Ireland set to back UK customs proposal

The Irish Government is prepared to help British prime minister Theresa May push her customs partnership proposal, but will not give an inch on last December’s backstop agreement.

Theresa May and Leo Varadkar at Downing Street in September 2017

Senior Government sources have indicated that the Dublin negotiating team, led by Tánaiste Simon Coveney, has deliberately escalated the stakes ahead of June’s make-or-break summit in order to force some progress on the Irish issue.

The British government is said to be examining the possibility of the UK as a whole remaining aligned to the EU customs union for several years to come as a way of resolving the dilemma over its future relationship with the EU and drawing some of the controversy out of the Irish “backstop” obligation,

Irish Government sources have said they would be happy to allow extensions to the status quo beyond the two-year transition period.

The British government has told Dublin about the proposals and the Government is likely to back Ms May at the summit.

However, Irish support will be forthcoming only if Ms May faces down the hard Brexiteers in her cabinet and her government shows progress on a common understanding of the border “backstop”, the commitment to maintain an open border even without agreement.

A spokesperson for the Government here said: “The Irish Government position is exactly as it was. There must be a backstop in the withdrawal agreement. If there’s no backstop there’s no withdrawal agreement and no transition period.’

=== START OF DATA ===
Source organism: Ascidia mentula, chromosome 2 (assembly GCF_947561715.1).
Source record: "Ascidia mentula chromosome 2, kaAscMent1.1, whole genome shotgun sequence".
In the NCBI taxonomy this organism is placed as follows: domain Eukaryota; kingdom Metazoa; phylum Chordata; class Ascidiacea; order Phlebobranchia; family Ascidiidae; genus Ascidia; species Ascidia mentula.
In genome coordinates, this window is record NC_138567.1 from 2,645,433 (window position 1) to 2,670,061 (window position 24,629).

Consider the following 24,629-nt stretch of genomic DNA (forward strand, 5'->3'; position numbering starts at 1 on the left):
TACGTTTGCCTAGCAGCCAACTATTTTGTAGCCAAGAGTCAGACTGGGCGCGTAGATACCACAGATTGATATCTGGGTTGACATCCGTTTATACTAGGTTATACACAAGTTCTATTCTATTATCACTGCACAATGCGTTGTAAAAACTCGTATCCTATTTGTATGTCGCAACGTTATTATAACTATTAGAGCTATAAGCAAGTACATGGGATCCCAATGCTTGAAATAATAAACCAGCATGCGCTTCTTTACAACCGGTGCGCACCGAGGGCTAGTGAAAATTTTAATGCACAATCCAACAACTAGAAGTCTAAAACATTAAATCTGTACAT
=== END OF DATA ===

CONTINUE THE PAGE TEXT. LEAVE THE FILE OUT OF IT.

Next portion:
British Brexit secretary David Davis has said an upcoming white paper is the “most significant publication on the EU since the referendum”. It would include “detailed, ambitious, and precise explanations” of the UK’s positions, with less than 11 months remaining before Britain is due to quit the EU.

It came after Ms May’s Brexit ‘war cabinet’ met again on Tuesday without reaching agreement on which of the two options for customs arrangements on the Irish border, the “customs partnership” and “maximum facilitation” models, it will back.

The EU is putting pressure on Britain to present its preferred option at a meeting of the European Council in June, though Downing Street insists it will not put a timetable on the process.

Mr Davis said the document would set out “what would change and what would feel different” after Brexit and was an opportunity for his government to show the thought behind its approach to the change to a domestic and EU audience.

He said: “This will be our most significant publication on the EU since the referendum. It will communicate our ambition for the UK’s future relationship with the EU, in the context of our vision for the UK’s future role in the world.

He reportedly told Ms May that the customs partnership model she favours would be illegal under international law.

Meanwhile, Fianna Fáil will not support a ‘max fac plus delay’ customs arrangement for the border after Britain leaves the EU, according to the party’s spokeswoman on Brexit.

Fianna Fáil TD Lisa Chambers said agreeing to the proposal would weaken Ireland’s negotiating position. She also said the Irish Government had been “too nice” in negotiations.

“I think we’ve been far too facilitative of the Tory infighting that’s going on and we’re allowing it to drag on to the detriment of our own country,” she said.

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